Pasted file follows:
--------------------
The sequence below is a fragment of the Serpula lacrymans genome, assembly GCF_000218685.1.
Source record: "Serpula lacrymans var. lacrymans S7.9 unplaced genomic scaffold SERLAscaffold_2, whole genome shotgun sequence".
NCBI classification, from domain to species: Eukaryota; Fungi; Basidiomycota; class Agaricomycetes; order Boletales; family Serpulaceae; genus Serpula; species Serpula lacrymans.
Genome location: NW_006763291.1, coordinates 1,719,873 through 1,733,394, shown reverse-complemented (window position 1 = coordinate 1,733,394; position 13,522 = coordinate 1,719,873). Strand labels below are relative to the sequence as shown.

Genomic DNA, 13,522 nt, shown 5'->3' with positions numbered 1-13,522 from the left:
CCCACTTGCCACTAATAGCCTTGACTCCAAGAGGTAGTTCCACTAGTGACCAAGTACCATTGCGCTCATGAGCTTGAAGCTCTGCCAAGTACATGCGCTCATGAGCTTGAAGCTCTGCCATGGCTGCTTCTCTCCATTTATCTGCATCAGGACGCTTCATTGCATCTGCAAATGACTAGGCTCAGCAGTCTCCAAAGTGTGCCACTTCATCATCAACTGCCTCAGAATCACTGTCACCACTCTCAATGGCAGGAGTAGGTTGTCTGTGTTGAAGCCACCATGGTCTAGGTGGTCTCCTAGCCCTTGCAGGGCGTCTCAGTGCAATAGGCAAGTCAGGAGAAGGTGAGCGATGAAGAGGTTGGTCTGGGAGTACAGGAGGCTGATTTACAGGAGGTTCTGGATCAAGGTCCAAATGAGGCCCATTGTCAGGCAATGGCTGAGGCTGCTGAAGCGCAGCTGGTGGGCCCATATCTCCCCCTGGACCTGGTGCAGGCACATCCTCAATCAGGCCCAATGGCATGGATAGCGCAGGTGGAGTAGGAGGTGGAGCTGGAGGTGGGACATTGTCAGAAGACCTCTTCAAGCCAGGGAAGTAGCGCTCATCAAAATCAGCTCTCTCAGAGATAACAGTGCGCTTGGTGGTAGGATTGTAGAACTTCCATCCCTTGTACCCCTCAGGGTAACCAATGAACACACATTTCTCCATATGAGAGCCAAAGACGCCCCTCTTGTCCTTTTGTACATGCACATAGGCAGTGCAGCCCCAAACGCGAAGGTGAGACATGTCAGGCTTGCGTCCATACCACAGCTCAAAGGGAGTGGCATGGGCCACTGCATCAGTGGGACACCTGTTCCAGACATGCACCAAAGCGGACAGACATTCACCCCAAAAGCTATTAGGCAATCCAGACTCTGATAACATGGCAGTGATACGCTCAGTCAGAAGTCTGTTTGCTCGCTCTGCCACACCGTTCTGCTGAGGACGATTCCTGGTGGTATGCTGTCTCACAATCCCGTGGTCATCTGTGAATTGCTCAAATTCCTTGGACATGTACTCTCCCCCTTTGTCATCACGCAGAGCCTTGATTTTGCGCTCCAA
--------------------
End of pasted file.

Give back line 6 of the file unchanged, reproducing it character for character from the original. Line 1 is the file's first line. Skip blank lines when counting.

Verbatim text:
CCCACTTGCCACTAATAGCCTTGACTCCAAGAGGTAGTTCCACTAGTGACCAAGTACCATTGCGCTCATGAGCTTGAAGCTCTGCCAAGTACATGCGCTCATGAGCTTGAAGCTCTGCCATGGCTGCTTCTCTCCATTTATCTGCATCAGGACGCTTCATTGCATCTGCAAATGACTAGGCTCAGCAGTCTCCAAAGTGTGCCACTTCATCATCAACTGCCTCAGAATCACTGTCACCACTCTCAATGGCAGGAGTAGGTTGTCTGTGTTGAAGCCACCATGGTCTAGGTGGTCTCCTAGCCCTTGCAGGGCGTCTCAGTGCAATAGGCAAGTCAGGAGAAGGTGAGCGATGAAGAGGTTGGTCTGGGAGTACAGGAGGCTGATTTACAGGAGGTTCTGGATCAAGGTCCAAATGAGGCCCATTGTCAGGCAATGGCTGAGGCTGCTGAAGCGCAGCTGGTGGGCCCATATCTCCCCCTGGACCTGGTGCAGGCACATCCTCAATCAGGCCCAATGGCATGGATAGCGCAGGTGGAGTAGGAGGTGGAGCTGGAGGTGGGACATTGTCAGAAGACCTCTTCAAGCCAGGGAAGTAGCGCTCATCAAAATCAGCTCTCTCAGAGATAACAGTGCGCTTGGTGGTAGGATTGTAGAACTTCCATCCCTTGTACCCCTCAGGGTAACCAATGAACACACATTTCTCCATATGAGAGCCAAAGACGCCCCTCTTGTCCTTTTGTACATGCACATAGGCAGTGCAGCCCCAAACGCGAAGGTGAGACATGTCAGGCTTGCGTCCATACCACAGCTCAAAGGGAGTGGCATGGGCCACTGCATCAGTGGGACACCTGTTCCAGACATGCACCAAAGCGGACAGACATTCACCCCAAAAGCTATTAGGCAATCCAGACTCTGATAACATGGCAGTGATACGCTCAGTCAGAAGTCTGTTTGCTCGCTCTGCCACACCGTTCTGCTGAGGACGATTCCTGGTGGTATGCTGTCTCACAATCCCGTGGTCATCTGTGAATTGCTCAAATTCCTTGGACATGTACTCTCCCCCTTTGTCATCACGCAGAGCCTTGATTTTGCGCTCCAA